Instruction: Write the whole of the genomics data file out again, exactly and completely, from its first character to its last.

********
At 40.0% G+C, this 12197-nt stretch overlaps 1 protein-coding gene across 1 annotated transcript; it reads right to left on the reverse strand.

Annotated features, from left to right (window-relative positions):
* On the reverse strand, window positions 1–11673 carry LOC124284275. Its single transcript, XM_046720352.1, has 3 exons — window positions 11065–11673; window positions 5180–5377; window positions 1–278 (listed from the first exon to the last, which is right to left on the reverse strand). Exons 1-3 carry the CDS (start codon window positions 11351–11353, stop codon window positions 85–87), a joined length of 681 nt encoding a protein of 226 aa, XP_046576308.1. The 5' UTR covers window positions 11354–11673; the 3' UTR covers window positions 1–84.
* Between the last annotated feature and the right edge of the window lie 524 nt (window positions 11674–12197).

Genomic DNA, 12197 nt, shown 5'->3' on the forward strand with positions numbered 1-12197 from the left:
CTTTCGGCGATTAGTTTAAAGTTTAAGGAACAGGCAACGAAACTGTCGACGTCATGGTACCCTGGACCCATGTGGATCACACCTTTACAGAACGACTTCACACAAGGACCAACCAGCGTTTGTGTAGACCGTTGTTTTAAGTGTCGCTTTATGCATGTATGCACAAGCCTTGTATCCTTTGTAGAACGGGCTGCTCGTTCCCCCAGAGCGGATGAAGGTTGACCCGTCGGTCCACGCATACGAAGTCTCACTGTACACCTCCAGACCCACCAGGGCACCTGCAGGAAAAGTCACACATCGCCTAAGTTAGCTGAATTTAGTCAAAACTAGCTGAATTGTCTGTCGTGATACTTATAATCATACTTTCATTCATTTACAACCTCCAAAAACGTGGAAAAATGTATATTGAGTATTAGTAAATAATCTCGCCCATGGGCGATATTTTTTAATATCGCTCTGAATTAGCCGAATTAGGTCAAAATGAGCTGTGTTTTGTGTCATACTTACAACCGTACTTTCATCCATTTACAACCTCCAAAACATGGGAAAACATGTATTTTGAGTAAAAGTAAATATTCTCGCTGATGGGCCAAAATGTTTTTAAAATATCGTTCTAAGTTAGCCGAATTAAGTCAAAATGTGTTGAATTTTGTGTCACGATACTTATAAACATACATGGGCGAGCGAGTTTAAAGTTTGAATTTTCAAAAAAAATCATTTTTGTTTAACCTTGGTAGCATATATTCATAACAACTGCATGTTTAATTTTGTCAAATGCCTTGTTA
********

At 40.0% G+C, this 12197-nt stretch overlaps 1 protein-coding gene across 1 annotated transcript; it reads right to left on the reverse strand.

Annotated features, from left to right (window-relative positions):
* On the reverse strand, window positions 1–11673 carry LOC124284275. Its single transcript, XM_046720352.1, has 3 exons — window positions 11065–11673; window positions 5180–5377; window positions 1–278 (listed from the first exon to the last, which is right to left on the reverse strand). Exons 1-3 carry the CDS (start codon window positions 11351–11353, stop codon window positions 85–87), a joined length of 681 nt encoding a protein of 226 aa, XP_046576308.1. The 5' UTR covers window positions 11354–11673; the 3' UTR covers window positions 1–84.
* Between the last annotated feature and the right edge of the window lie 524 nt (window positions 11674–12197).

Genomic DNA, 12197 nt, shown 5'->3' on the forward strand with positions numbered 1-12197 from the left:
CTTTCGGCGATTAGTTTAAAGTTTAAGGAACAGGCAACGAAACTGTCGACGTCATGGTACCCTGGACCCATGTGGATCACACCTTTACAGAACGACTTCACACAAGGACCAACCAGCGTTTGTGTAGACCGTTGTTTTAAGTGTCGCTTTATGCATGTATGCACAAGCCTTGTATCCTTTGTAGAACGGGCTGCTCGTTCCCCCAGAGCGGATGAAGGTTGACCCGTCGGTCCACGCATACGAAGTCTCACTGTACACCTCCAGACCCACCAGGGCACCTGCAGGAAAAGTCACACATCGCCTAAGTTAGCTGAATTTAGTCAAAACTAGCTGAATTGTCTGTCGTGATACTTATAATCATACTTTCATTCATTTACAACCTCCAAAAACGTGGAAAAATGTATATTGAGTATTAGTAAATAATCTCGCCCATGGGCGATATTTTTTAATATCGCTCTGAATTAGCCGAATTAGGTCAAAATGAGCTGTGTTTTGTGTCATACTTACAACCGTACTTTCATCCATTTACAACCTCCAAAACATGGGAAAACATGTATTTTGAGTAAAAGTAAATATTCTCGCTGATGGGCCAAAATGTTTTTAAAATATCGTTCTAAGTTAGCCGAATTAAGTCAAAATGTGTTGAATTTTGTGTCACGATACTTATAAACATACATGGGCGAGCGAGTTTAAAGTTTGAATTTTCAAAAAAAATCATTTTTGTTTAACCTTGGTAGCATATATTCATAACAACTGCATGTTTAATTTTGTCAAATGCCTTGTTA